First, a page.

Hubble Space Telescope glimpses a brilliant gathering of stars

The hubble space telescope has obtained this image of a bright gathering of stars, called Pismis 26, a globular cluster of stars located about 23,000 light-years away.

Many thousands of stars shine brightly against the black background of the image, with some brighter red and blue stars located along the outskirts of the cluster. Armenian astronomer Paris Pismis first discovered the cluster in 1959 at the Tonantzintla Observatory in Mexico, giving it the dual name Tonantzintla 2reports NASA.

Pismis 26 It is located in the constellation of Scorpius near the galactic bulge, which is an area near the center of our galaxy that contains a dense spheroidal clump of stars surrounding a black hole.

Due to its location within the dust-laden bulge, a process called “reddening” occurs, in which the dust scatters shorter-wavelength blue light while longer-wavelength red light passes through it. The redness distorts the apparent color of cosmic objects. Globular clusters are groups of stars that are held together by mutual gravitational attraction. They contain thousands of stars close together and are nearly spherical in shape.

Astronomers used the Hubble Space Telescope to study visible and infrared light from Pismis 26 to determine the cluster’s redness, age, and metallicity.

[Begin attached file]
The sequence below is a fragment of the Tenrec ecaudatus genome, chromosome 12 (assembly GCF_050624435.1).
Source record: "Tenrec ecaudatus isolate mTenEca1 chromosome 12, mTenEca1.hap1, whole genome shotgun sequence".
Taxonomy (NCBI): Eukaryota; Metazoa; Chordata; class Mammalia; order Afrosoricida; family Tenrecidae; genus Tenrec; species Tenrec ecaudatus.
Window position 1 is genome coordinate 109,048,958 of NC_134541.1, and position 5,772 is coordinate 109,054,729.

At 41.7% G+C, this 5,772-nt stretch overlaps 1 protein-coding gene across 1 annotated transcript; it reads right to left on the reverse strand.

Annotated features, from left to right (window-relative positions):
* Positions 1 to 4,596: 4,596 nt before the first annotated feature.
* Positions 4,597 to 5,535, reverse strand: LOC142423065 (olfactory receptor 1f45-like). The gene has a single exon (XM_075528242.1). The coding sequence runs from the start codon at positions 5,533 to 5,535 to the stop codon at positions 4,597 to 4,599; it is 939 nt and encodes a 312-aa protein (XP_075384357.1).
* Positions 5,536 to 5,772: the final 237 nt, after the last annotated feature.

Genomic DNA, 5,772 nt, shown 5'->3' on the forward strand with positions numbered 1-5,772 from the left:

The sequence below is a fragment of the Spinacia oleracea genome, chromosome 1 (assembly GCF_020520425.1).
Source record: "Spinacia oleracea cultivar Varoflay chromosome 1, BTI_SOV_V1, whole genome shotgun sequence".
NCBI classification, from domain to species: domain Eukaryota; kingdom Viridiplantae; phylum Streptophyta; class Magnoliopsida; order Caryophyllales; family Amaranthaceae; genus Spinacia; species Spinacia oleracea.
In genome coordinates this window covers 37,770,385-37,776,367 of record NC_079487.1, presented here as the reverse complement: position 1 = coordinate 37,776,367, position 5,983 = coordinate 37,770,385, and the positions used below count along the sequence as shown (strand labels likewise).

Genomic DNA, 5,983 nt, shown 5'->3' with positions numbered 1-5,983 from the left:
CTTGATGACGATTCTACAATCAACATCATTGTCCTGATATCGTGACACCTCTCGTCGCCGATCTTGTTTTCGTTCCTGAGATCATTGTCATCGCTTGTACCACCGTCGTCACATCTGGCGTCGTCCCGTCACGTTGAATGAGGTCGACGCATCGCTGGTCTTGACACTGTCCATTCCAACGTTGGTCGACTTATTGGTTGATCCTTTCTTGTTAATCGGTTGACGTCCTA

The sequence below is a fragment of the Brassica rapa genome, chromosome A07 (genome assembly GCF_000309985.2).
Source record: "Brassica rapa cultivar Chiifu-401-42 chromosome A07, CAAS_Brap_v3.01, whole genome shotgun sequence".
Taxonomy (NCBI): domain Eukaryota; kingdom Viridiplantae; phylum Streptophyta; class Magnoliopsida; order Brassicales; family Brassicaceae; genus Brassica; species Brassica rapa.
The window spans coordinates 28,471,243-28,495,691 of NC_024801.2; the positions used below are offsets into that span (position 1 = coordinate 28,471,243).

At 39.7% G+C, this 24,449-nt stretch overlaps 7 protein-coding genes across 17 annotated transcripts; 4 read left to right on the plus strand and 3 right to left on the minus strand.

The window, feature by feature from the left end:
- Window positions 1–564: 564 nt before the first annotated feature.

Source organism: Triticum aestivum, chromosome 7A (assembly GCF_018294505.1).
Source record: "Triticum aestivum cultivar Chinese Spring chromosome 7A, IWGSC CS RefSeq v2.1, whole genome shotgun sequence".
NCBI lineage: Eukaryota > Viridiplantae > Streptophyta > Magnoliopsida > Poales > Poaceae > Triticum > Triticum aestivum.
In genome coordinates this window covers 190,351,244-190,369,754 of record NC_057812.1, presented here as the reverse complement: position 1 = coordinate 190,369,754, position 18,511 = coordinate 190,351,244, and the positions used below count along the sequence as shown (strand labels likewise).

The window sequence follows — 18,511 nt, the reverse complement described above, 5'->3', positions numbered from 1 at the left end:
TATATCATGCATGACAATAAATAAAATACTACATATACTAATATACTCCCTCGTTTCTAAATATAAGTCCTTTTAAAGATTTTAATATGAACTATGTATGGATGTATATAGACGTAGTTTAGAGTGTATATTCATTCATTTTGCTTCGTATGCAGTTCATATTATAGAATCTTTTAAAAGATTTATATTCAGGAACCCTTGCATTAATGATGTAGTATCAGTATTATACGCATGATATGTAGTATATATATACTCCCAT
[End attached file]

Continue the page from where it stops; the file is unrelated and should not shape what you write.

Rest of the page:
The stars in Pismis 26 have a high metallicity, which means that contain a high fraction of elements heavier than hydrogen and helium, the most abundant elements in the universe. Specifically, the stars are rich in the element nitrogen, which is typical of stars in bulging clusters and has led scientists to believe that populations of stars of different ages are present in the cluster.

See also  Blood concrete to build houses on Mars - Listen Select

It is likely that Pismis 26 has also lost a considerable part of its mass over time due to a gravitational force called the strong inner galaxy tidal field, which the inner galaxy exerts on the star clusters in the galactic bulge, causing their outer layers to drift apart. The researchers estimate the age of the cluster to be 12 billion years.

Leave a Comment

This site uses Akismet to reduce spam. Learn how your comment data is processed.